"Esther," he said, quietly, "the night is going fast; and, lest we become too weary for that which is before us, let the refreshments be brought."
She rang a bell. A servant answered with wine and bread, which she bore round.
"The understanding, good my master," continued Simonides, when all were served, "is not perfect in my sight. Henceforth our lives will run on together like rivers which have met and joined their waters. I think their flowing will be better if every cloud is blown from the sky above them. You left my door the other day with what seemed a denial of the claims which I have just allowed in the broadest terms; but it was not so, indeed it was not. Esther is witness that I recognized you; and that I did not abandon you, let Malluch say."
"One bound to a chair, like me, must have many hands far-reaching, if he would move the world from which he is so cruelly barred. I have many such, and Malluch is one of the best of them. And, sometimes"-- he cast a grateful glance at the sheik--"sometimes I borrow from others good of heart, like Ilderim the Generous--good and brave. Let him say if I either denied or forgot you."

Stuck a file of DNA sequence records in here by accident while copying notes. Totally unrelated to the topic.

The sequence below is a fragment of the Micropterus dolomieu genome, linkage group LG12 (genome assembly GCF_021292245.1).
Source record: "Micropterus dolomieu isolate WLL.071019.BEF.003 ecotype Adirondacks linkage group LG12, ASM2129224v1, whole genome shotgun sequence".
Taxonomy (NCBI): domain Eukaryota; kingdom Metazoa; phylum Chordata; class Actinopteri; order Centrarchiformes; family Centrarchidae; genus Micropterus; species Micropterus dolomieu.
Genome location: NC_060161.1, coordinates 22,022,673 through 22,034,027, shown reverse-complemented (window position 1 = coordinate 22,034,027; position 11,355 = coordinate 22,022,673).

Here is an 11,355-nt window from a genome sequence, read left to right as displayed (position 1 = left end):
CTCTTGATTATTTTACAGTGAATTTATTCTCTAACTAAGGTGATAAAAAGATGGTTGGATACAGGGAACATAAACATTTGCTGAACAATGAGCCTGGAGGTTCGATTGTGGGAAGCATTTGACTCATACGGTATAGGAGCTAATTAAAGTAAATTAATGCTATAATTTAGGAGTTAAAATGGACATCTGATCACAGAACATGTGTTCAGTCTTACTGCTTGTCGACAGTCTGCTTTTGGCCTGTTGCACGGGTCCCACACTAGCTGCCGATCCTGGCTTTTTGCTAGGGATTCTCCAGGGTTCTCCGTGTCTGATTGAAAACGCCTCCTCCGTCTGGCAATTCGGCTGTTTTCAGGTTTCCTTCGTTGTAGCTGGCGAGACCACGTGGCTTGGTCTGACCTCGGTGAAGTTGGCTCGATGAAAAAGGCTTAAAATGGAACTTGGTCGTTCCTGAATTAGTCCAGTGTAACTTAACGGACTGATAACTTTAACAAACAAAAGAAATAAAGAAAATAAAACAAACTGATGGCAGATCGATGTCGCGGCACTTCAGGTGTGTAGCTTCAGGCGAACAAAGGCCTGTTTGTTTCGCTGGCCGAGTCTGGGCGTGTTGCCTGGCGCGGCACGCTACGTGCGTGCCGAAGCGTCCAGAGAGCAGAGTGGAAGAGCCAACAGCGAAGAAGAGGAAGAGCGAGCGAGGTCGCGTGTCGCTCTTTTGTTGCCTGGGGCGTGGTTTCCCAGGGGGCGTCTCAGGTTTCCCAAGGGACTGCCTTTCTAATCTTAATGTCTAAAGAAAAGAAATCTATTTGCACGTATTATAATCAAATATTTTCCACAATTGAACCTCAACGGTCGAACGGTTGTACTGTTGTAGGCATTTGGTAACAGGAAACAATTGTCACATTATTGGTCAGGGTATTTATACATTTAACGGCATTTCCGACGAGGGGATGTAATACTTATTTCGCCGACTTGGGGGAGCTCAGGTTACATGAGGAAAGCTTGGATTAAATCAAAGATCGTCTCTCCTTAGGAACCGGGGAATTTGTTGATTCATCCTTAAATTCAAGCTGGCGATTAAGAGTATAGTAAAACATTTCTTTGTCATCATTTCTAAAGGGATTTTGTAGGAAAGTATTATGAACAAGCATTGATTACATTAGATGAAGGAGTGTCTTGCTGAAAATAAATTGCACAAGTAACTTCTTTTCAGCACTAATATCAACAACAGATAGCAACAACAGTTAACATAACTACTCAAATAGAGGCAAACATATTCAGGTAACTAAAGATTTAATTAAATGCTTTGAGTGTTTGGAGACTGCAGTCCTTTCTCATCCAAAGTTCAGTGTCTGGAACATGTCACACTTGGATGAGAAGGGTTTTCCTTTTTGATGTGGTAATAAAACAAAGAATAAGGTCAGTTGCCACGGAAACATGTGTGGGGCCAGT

"This is he, good Ilderim, this is he who told you of me?"
Ilderim's eyes twinkled as he nodded his answer.
"How, O my master," said Simonides, "may we without trial tell what a man is? I knew you; I saw your father in you; but the kind of man you were I did not know. There are people to whom fortune is a curse in disguise. Were you of them? I sent Malluch to find out for me, and in the service he was my eyes and ears. Do not blame him. He brought me report of you which was all good."
"I do not," said Ben-Hur, heartily. "There was wisdom in your goodness."